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    The new OFSTED Framework 2019 and the links to mental health in schools – updated October 2019

    Here is a brief guide to the new OFSTED framework and the links to mental health and well-being.  I’m going to mention the changes to the framework and talk about some of the inferences, my opinion and interpretation of the document.

    There are 4 judgement areas: quality of education, behaviour and attitudes, personal development, leadership and management.

    If you prefer, listen to the October 2019 podcast. We recommend you download the accompanying handout before you listen.

    What’s at the heart of this inspection from a mental health perspective?

    The framework is built around the factors that have the greatest protective effect for all children. ‘What’s it like to be a child in this school?’ is the context for the inspections. This is probably a good phrase to have in mind and sets out, in my opinion, the more child centred approach of the new framework.

    The words ‘mentally healthy’ are used about 3 times in the inspection handbook so you might be forgiven for thinking that this new framework is not supportive of the mental health and well-being of the school community.  However, there is a strong systemic resilience-based design to the inspection, which is very welcome.  Here’s how:

    1. Cultural capital and social capital are key themes, ensuring that schools are providing the very best opportunities and outcomes for disadvantaged students. This is a key factor in promoting good resilience and closing the gap. For example, extending and targeting opportunities for clubs, community participation and student leadership in school.
    2. The quality of education judgement ensures the inspection is not just a discussion about data on a sheet, but a triangulation of the data with curriculum, teaching and assessment/outcomes all being important. This shifts the focus from numbers to people, the relationships within lessons and the dynamics of pedagogy and teaching.
    3. The focus on a broad and balanced curriculum offer which will ensure that the creative subjects will once again have focus. Music, drama, social and emotional literacy are for many, part of keeping mentally healthy and maintaining good well-being.
    4. Narrowing of the curriculum in KS2 and KS3 will be reviewed. This is particularly helpful for those students who gain success from the more creative side of the curriculum. Examples include, excessive teaching of literacy and numeracy in year 6 at the cost of other subjects and starting GCSE’s in year 9 not 10.
    5. Staff CPD and subject knowledge has a high importance. This is particularly important when the Healthy Living aspects of PSHE and RSE curriculum become statutory from Sept 2020.  The PSHE association has some great resources to help with this which you can find via this link.
    6. The previous judgment of personal development, behaviour and welfare is now split into two judgements. Behaviour and attitudes and personal development are separate judgements.  Personal development will not have an ‘outcomes’ judgement as such but schools will be judged on the curriculum and wider opportunities (provision and promotion) which are provided, particularly for disadvantaged students.  OFSTED recognises that long term improvements in SMSC, resilience and confidence develop over time and cannot be measured.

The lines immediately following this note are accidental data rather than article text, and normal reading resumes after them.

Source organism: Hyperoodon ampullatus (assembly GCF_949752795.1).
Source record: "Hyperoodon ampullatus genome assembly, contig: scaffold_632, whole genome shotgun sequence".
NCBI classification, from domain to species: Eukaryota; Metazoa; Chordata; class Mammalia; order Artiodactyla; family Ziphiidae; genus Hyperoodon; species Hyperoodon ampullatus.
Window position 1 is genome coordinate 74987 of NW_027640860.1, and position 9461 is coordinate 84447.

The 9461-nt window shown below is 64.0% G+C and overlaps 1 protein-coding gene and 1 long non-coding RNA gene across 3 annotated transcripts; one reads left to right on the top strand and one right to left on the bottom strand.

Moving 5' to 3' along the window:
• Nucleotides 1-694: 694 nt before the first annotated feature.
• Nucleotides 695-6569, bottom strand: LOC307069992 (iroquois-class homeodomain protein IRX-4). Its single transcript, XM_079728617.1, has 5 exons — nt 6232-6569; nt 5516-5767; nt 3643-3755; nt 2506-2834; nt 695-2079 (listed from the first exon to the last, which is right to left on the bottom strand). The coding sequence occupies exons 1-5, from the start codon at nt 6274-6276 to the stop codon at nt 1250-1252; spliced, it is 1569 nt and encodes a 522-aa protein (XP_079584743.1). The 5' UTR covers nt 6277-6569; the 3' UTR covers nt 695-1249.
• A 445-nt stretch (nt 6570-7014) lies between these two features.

7. Within personal development, high-quality pastoral care is an important aspect of the provision of the school, including the way that the school manages bullying.
    8. There are lots of strong references to respect, tolerance and a school’s role in developing good social influences and good relationships with peers and staff.
    9. Within the leadership and management judgement, CPD for staff is mentioned both as a way of improving the quality of education judgement, but also from a retention and well-being point of view.
    10. Staff well-being is a key feature of the leadership and management judgement. Excessive unnecessary internal data for example is one of the areas that inspectors will be looking at. Leaders will be asked to explain their rationale.  Furthermore, to be outstanding, staff need to report that workload challenges are dealt with and that well-being issues are being addressed.

    Here’s a document which you might find useful: Ten Steps Towards School Staff Wellbeing by Anna Freud.

    Next Steps:

    • Review your curriculum provision, I’ve not yet found a good audit for this, but the PSHE association’s is great for the Healthy Living/RSE/PSHE element.
    • Review the breadth of your curriculum offer both in KS2 and KS3.
    • Take a look at your pastoral provision and ensure it is effective and co-ordinated.
    • The DFE’s Teachers Standards are always a great reference point when discussing and monitoring good practice in the classroom. You can find it here.
    • Ensure your ‘disadvantaged and vulnerable’ data is up to date and that provision and promotion is part of a graduated response to meeting need.
    • Review the Anna Freud 10 steps document and consider one or two priorities to address first.


    * (OFSTED have defined ‘disadvantaged’ as students who access pp funding at any point in the last 6 years; students in care or who left care through adoption or another formal route; Children in Need of help and protection and receiving statutory support from local authority social care.)